A History of Art - PhD student is leading a project to create pigments that would have been used during the medieval period. The Edinburgh Medieval Pigment Project is being run in collaboration with the Late Antique and Medieval Postgraduate Society (LAMPS), an Edinburgh University Students’ Association (EUSA) society. The team are currently planting species such as woad, weld and madder in the gardens at the Edinburgh College of Art (ECA) Lauriston Campus, and they will later be occupying the greenhouse in the Main Building.
Stephenie McGucken, who is researching depictions of women in late Anglo-Saxon manuscripts, was the president of LAMPS last year, and began by recruiting some of its members to assist in tending to the garden, which they hope will yield the plants that can produce the pigments.
The original idea for the project came from a meeting with Stephenie and her supervisor, Dr Heather Pulliam. Following a trip where she produced similar pigments in Italy, Heather was interested to find out how consistent the final pigments would have been between annual harvests, how pigments may have been stored, and whether or not manuscripts with consistent pigmentation would have been produced in one season. Stephenie was keen to try this out for herself, and was given the garden space to experiment.
“It’s giving me the opportunity to see how some of my monks and scribes would have handled these pigments, and what they went through to get those colours,” Stephenie said, “I’ll get to see the colours fresh once we’ve experimented and made the pigment. I’m obviously looking at manuscripts that are about a thousand years old, so the pigment’s faded. This’ll give me a bit more of a sense of what your audience would have seen.”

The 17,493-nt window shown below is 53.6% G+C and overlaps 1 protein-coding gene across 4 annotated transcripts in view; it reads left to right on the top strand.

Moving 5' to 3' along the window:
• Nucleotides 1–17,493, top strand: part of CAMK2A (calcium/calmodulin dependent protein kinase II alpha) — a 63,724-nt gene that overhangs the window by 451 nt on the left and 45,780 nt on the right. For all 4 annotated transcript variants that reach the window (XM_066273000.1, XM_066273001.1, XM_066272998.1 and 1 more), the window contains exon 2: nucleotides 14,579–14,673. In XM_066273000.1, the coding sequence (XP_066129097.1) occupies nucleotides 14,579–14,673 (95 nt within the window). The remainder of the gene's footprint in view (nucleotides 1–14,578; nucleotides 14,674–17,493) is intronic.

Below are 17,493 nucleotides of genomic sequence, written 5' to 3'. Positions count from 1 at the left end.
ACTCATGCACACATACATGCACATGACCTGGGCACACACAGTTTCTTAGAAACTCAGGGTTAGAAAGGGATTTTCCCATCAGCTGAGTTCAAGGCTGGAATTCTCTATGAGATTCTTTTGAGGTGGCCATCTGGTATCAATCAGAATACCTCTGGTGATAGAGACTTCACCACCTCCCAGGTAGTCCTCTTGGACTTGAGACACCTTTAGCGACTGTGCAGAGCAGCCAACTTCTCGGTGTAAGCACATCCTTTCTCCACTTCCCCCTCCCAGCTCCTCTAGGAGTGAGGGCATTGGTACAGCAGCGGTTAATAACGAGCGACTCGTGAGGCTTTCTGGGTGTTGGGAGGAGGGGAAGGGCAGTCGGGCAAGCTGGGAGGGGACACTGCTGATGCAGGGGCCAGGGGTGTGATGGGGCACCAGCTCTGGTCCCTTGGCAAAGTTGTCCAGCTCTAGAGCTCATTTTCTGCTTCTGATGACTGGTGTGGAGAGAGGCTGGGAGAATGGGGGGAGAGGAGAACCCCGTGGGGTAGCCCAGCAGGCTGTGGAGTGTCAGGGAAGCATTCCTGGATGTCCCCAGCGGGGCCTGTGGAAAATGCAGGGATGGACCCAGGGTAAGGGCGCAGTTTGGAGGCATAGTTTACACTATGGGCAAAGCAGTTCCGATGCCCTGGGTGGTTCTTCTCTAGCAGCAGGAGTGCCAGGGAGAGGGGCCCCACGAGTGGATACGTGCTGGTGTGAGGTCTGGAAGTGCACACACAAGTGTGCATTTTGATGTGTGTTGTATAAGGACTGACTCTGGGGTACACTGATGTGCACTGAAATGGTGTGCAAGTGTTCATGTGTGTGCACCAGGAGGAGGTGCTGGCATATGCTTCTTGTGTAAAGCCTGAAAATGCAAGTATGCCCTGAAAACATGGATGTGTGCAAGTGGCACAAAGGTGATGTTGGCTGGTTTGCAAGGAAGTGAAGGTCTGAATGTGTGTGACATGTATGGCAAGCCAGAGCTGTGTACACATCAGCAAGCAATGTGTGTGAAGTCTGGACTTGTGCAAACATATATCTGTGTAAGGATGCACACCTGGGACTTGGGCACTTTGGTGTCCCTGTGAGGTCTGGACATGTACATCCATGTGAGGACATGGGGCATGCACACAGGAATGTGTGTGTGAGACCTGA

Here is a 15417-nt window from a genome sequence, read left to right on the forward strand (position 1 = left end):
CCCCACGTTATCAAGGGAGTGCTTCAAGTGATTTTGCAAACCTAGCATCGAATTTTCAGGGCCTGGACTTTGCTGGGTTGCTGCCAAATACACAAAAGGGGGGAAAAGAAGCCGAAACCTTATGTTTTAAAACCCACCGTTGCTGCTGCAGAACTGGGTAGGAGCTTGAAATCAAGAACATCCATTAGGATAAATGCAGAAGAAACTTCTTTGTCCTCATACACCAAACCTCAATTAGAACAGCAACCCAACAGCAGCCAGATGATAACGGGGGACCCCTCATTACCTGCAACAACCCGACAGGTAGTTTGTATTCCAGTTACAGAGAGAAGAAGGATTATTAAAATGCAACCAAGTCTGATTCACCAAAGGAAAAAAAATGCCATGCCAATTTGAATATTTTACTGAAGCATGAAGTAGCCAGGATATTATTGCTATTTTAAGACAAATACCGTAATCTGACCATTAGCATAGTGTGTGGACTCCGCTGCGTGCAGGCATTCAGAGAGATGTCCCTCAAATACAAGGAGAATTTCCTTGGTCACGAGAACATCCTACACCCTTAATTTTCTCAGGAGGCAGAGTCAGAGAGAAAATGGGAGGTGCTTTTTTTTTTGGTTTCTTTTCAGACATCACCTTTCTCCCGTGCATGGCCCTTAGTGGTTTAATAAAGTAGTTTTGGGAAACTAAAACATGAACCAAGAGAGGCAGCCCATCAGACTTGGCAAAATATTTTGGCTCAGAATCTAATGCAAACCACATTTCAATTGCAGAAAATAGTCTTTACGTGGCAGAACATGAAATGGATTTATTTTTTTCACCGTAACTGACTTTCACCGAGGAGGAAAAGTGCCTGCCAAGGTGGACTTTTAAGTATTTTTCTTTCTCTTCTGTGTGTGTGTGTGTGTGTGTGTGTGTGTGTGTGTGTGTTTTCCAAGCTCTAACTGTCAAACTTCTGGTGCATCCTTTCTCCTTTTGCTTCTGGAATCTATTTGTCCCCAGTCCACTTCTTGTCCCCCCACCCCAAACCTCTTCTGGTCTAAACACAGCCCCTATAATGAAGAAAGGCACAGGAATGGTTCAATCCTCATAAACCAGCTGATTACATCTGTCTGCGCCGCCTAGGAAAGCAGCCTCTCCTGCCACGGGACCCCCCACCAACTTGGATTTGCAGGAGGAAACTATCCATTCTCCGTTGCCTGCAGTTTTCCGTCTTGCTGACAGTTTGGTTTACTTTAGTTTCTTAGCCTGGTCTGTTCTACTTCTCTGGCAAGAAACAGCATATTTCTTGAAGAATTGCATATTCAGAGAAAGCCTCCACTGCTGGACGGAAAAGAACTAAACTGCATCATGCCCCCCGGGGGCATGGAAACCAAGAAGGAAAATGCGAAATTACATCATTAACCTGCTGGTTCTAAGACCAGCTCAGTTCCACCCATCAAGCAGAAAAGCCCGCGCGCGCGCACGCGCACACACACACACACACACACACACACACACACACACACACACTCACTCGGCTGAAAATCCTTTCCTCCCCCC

“We hope to get Textiles involved as one of the things we’re growing is woad, which you can dye with, and madder as well,” said Heather, “we know that when the monks would grow this, they would use them for clothes, so we’re looking forward to working with them. As well as Gordon [Brennan] in Painting, who’s been working with colour for a long time, and perhaps some of his students.”
“And then also other parts of the university outside of Edinburgh College of Art are connecting to this,” said Heather, “I’m giving a talk to some students from Celtic & Scottish Studies, and we’re planning on bringing some students round to take a look at the garden. And we’re also getting linguists involved…since we get different language terms for plants, but also of colours, and the two are often connected."
“Hopefully next spring…[we can] work with some community involvement,” said Stephenie, “we'll try and get some kids out here to make their own pigments, to paint with them, and hopefully get some of the art students involved as well.”